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Old 08-03-2001, 10:36 AM   #1
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Low cholesterol, high death rates?

Cholesterol
Study: Different
rules for elderly?
by Delthia Ricks
Staff Writer

A low total cholesterol level,
a major objective in
preventing cardiovascular
disease, may be associated
with higher death rates in
people over 70, researchers
report in a study that flies in
the face of prevailing
medical wisdom.

Reporting tomorrow in the
British medical journal The
Lancet, scientists at the
University of Hawaii say not
only that older people with
low cholesterol die sooner
than their counterparts with
higher values, but also that
their study underscores
some of the unknowns about
human metabolism and
aging.

"We had seen these higher
mortality rates in older
people with low cholesterol
levels in several smaller
studies," said Dr. Irwin
Schatz, who led the
Hawaiian investigation. "We
decided to look at this in a
big way." Dr. Stanley Katz,
chief of cardiology at North
Shore University Hospital in
Manhasset, said that despite
the study's findings, the
results do not serve as a call
to the elderly to toss out
their cholesterol drugs or
add more fats to their diet.
Cholesterol-lowering
medications, especially those
known as the statin drugs,
are widely prescribed to the
elderly with cardiovascular
conditions and can help
prevent heart attacks.

"These drugs stabilize
existing plaque, and a patient
taking a drug that stabilizes
the plaque will have a less
acute event in the case of a
heart attack," Katz said.

Just why a low total
cholesterol level is associated
with higher rates of death
among the elderly remains a
mystery. Schatz could only
speculate on this dramatic
metabolic reversal from
mid-life to old age.

"I really don't know the
answer to that. That's the
$64,000 question," he said.
Because study subjects had
either persistently high or
persistently low cholesterol
levels throughout life, he
speculates that those with
high cholesterol levels into
old age may be examples of
hardy survivors. These
people somehow escaped the
consequences of high
cholesterol in youth and
middle age.

Schatz and his colleagues
studied 3,500
Japanese-American men
who have been enrolled in
the Honolulu Heart Study,
which began in 1970.
(Schatz emphasized that
even though the study
focused on
Japanese-American men, the
results have applications to
all ethnicities and both
genders.) Each of the men
have had their total
cholesterol measured
regularly throughout the
study, providing a barometer
of how they fared from early
middle age until now. Study
subjects range in age from
71 to 93.

The men were divided into
four groups that ranged
from those with the lowest
total cholesterol levels to
those with the highest.
Results showed that men in
the first quartile, who
averaged a total cholesterol
level of 149 milligrams per
deciliter of blood, had a 28
percent higher mortality rate
than those in the next
quartile, whose average total
cholesterol was 178.

Those men who averaged a
total cholesterol of 232, a
level that would be
considered borderline-high in
middle age, had a 35 percent
lower death rate than their
counterparts with lower
levels.

Total cholesterol is the
combined values of
high-density lipoprotein and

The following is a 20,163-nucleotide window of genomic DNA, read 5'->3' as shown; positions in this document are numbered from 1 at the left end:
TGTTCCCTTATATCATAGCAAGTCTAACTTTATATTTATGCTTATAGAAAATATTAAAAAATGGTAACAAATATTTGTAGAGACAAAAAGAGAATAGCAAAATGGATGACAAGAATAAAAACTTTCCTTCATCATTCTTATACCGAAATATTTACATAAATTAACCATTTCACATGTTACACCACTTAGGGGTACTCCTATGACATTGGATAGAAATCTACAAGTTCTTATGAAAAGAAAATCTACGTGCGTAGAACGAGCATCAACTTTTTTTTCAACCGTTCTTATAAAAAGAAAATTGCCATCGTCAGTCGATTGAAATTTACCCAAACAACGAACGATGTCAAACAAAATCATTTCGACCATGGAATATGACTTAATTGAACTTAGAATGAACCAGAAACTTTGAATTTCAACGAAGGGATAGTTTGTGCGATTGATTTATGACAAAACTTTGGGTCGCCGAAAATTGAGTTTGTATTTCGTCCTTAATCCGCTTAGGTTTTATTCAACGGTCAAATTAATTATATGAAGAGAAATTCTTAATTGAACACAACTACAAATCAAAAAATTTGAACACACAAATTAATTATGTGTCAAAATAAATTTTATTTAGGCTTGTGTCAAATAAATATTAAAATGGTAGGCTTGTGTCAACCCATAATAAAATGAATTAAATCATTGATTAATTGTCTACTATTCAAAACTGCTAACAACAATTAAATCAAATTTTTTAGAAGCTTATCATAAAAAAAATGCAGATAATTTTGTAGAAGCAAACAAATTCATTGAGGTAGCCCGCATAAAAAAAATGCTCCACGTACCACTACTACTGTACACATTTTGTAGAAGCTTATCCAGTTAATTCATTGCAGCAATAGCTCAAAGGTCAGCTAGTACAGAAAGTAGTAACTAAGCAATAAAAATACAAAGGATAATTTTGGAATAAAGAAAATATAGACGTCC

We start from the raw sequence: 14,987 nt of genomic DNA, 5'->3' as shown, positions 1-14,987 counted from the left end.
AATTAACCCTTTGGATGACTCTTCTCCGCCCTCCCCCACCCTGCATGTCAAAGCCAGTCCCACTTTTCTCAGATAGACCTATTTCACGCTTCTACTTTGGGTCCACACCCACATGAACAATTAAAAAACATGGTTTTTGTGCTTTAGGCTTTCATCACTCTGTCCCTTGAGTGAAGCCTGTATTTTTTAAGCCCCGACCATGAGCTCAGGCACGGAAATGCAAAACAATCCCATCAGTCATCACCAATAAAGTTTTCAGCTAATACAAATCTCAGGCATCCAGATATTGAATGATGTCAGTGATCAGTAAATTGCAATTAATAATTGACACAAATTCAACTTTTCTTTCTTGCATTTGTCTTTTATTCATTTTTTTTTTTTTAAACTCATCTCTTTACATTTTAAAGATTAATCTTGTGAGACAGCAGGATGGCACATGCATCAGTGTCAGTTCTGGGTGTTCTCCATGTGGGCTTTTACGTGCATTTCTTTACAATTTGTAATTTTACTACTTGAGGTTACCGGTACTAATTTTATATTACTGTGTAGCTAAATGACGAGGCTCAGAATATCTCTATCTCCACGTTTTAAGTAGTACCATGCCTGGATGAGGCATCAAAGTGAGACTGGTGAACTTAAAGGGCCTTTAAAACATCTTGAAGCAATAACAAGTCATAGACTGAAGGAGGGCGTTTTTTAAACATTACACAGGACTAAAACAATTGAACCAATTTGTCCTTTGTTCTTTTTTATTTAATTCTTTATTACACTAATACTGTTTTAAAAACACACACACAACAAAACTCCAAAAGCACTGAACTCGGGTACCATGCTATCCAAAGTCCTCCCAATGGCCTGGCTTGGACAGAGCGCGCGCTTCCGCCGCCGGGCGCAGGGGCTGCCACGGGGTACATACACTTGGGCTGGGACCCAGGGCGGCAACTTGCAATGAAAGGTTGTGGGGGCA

low-density lipoprotein, the
so-called good and bad
forms of cholesterol that are
free-floating in blood.

Cholesterol is a soft, waxy
substance found most often
among fats in the
bloodstream. It is not itself a
fat, but is vital in maintaining
the integrity of cells and cell
membranes.

Too much cholesterol, as
studies focusing on middle
age have shown, can be
deadly. It is key among the
goo that comprises plaque
and clogs arteries. For that
reason alone, doctors
prescribe
cholesterol-reducing drugs
to keep potential heart
attacks and strokes at bay. A
desirable total cholesterol
level would fall under 200
milligrams per deciliter of
blood, cardiologists say.

Dr. Richard Stein, a
cardiologist and spokesman
for the American Heart
Association, said the Hawaii
study raises several flags,
and one is whether doctors
should treat elderly patients
as they do the middle aged.

"I think the issue of
cholesterol levels in the
elderly is still unclear.

And I think the aggressive
tendency among physicians
to bring down cholesterol to
very low levels may not have
a place in treating the elderly
patient," Stein said.

Other experts say the Hawaii
study points to the need for
more studies that focus on
the elderly.

Dr. Sylvia
Wassertheil-Smoller of the
Albert Einstein College of
Medicine in the Bronx, said
that without studies that zero
in on health matters of the
elderly, medicine will never
have a clear picture of
human aging. "What applies
to younger people may not
apply to older people.
Metabolism changes and
there are different nutritional
needs over time," she said.

Wassertheil-Smoller found in
a study last year that older
women who are somewhat
overweight and who have
high blood pressure are less
likely to die than their lithe
counterparts who have
comparable blood pressure
levels.

Dr. Richard Havlik, chief of
epidemiology at the National
Institute on Aging, applauds
the Hawaii study, saying the
growing number of analyses
on human aging will better
aid the treatment of disease.

"Once we get older we
inevitably develop diseases
and cholesterol metabolism
changes," Havlik said. "So
studies in this population
give us a picture of a
different part of the curve."

 
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